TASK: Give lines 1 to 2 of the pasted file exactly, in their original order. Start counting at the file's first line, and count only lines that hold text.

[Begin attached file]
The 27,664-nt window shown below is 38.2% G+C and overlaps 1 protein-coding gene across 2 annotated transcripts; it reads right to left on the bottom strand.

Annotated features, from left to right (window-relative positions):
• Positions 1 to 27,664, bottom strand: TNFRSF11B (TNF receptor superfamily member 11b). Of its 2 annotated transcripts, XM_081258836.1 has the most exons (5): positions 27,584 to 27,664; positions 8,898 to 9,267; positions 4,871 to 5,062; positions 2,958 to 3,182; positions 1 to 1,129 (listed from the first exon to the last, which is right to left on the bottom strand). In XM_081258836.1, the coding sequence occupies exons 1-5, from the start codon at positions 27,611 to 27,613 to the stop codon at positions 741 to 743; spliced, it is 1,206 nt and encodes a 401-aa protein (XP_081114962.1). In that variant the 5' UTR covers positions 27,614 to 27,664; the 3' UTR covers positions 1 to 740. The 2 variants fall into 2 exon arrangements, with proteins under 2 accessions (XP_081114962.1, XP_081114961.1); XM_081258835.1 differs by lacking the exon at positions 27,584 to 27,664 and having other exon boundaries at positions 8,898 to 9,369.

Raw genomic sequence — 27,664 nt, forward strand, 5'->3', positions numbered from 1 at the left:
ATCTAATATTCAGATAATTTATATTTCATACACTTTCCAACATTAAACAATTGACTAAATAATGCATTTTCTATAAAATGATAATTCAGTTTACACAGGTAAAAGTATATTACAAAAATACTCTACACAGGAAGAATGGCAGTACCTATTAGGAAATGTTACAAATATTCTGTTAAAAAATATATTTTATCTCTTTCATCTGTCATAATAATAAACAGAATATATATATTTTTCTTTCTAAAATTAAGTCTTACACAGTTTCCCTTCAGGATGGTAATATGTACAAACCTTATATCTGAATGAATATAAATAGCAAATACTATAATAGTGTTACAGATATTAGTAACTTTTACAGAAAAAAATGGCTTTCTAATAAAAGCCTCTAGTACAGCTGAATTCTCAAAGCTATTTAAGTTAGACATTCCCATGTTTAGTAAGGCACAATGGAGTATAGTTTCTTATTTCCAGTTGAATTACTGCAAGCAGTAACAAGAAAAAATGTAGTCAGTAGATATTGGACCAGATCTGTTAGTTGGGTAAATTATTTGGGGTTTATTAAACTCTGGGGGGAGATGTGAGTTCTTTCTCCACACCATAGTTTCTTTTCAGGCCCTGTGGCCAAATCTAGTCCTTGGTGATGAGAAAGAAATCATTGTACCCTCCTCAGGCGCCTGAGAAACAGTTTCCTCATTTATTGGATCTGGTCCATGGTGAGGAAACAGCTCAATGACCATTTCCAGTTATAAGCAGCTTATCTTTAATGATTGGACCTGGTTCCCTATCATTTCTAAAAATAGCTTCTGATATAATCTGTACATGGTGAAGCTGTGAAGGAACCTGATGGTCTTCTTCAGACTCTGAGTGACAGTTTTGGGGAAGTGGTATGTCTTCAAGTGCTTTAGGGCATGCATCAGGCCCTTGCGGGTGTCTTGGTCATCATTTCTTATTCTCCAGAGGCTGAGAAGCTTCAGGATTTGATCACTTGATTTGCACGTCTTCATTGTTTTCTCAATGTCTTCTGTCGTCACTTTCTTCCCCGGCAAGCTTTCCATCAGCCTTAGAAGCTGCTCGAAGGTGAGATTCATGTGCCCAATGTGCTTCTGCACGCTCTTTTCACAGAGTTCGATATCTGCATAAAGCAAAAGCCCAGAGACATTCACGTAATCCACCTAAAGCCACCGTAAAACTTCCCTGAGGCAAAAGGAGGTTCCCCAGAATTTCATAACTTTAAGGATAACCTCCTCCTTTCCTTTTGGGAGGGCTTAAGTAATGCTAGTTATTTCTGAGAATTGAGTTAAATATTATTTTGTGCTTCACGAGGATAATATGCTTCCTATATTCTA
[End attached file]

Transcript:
The 27,664-nt window shown below is 38.2% G+C and overlaps 1 protein-coding gene across 2 annotated transcripts; it reads right to left on the bottom strand.

Annotated features, from left to right (window-relative positions):